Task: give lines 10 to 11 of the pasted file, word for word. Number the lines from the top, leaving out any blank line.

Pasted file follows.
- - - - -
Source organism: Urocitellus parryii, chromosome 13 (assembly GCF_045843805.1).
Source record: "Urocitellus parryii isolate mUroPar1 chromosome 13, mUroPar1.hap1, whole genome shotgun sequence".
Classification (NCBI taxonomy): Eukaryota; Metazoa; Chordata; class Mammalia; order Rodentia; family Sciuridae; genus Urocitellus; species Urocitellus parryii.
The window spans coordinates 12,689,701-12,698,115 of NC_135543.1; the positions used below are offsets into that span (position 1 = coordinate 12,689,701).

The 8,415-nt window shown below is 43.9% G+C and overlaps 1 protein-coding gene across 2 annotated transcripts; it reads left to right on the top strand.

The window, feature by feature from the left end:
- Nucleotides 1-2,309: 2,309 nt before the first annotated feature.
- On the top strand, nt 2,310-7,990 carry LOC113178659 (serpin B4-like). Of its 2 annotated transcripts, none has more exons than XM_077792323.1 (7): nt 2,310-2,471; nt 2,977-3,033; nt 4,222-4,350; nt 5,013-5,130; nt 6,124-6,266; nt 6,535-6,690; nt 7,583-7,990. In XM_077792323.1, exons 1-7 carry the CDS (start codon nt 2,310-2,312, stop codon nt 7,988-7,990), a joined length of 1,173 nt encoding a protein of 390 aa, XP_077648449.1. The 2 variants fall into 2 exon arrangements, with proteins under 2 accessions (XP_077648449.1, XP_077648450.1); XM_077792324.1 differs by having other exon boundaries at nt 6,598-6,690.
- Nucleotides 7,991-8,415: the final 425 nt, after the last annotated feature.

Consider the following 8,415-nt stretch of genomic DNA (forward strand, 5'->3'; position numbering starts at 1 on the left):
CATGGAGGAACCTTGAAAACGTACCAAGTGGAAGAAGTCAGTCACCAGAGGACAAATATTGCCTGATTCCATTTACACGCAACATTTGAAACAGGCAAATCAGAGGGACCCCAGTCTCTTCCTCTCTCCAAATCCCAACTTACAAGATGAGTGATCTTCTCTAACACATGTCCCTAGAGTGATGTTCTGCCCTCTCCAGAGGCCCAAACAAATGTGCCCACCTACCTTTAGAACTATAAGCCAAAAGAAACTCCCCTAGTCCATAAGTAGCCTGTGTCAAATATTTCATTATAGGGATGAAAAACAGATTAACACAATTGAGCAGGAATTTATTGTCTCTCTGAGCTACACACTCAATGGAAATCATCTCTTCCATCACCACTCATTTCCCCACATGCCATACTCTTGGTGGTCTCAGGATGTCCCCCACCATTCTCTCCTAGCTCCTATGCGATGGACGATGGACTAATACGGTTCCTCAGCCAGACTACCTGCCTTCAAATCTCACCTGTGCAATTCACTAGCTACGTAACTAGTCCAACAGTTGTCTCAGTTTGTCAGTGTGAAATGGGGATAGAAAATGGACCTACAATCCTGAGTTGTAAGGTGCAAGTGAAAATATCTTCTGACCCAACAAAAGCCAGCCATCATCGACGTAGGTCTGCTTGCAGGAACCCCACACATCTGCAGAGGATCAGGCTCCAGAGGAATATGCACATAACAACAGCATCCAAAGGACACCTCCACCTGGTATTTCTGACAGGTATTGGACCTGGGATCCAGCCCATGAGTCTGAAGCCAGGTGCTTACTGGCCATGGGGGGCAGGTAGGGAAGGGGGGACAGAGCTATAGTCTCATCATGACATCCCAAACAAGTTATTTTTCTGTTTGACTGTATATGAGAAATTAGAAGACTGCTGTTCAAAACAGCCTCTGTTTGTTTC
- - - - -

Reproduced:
Consider the following 8,415-nt stretch of genomic DNA (forward strand, 5'->3'; position numbering starts at 1 on the left):
CATGGAGGAACCTTGAAAACGTACCAAGTGGAAGAAGTCAGTCACCAGAGGACAAATATTGCCTGATTCCATTTACACGCAACATTTGAAACAGGCAAATCAGAGGGACCCCAGTCTCTTCCTCTCTCCAAATCCCAACTTACAAGATGAGTGATCTTCTCTAACACATGTCCCTAGAGTGATGTTCTGCCCTCTCCAGAGGCCCAAACAAATGTGCCCACCTACCTTTAGAACTATAAGCCAAAAGAAACTCCCCTAGTCCATAAGTAGCCTGTGTCAAATATTTCATTATAGGGATGAAAAACAGATTAACACAATTGAGCAGGAATTTATTGTCTCTCTGAGCTACACACTCAATGGAAATCATCTCTTCCATCACCACTCATTTCCCCACATGCCATACTCTTGGTGGTCTCAGGATGTCCCCCACCATTCTCTCCTAGCTCCTATGCGATGGACGATGGACTAATACGGTTCCTCAGCCAGACTACCTGCCTTCAAATCTCACCTGTGCAATTCACTAGCTACGTAACTAGTCCAACAGTTGTCTCAGTTTGTCAGTGTGAAATGGGGATAGAAAATGGACCTACAATCCTGAGTTGTAAGGTGCAAGTGAAAATATCTTCTGACCCAACAAAAGCCAGCCATCATCGACGTAGGTCTGCTTGCAGGAACCCCACACATCTGCAGAGGATCAGGCTCCAGAGGAATATGCACATAACAACAGCATCCAAAGGACACCTCCACCTGGTATTTCTGACAGGTATTGGACCTGGGATCCAGCCCATGAGTCTGAAGCCAGGTGCTTACTGGCCATGGGGGGCAGGTAGGGAAGGGGGGACAGAGCTATAGTCTCATCATGACATCCCAAACAAGTTATTTTTCTGTTTGACTGTATATGAGAAATTAGAAGACTGCTGTTCAAAACAGCCTCTGTTTGTTTC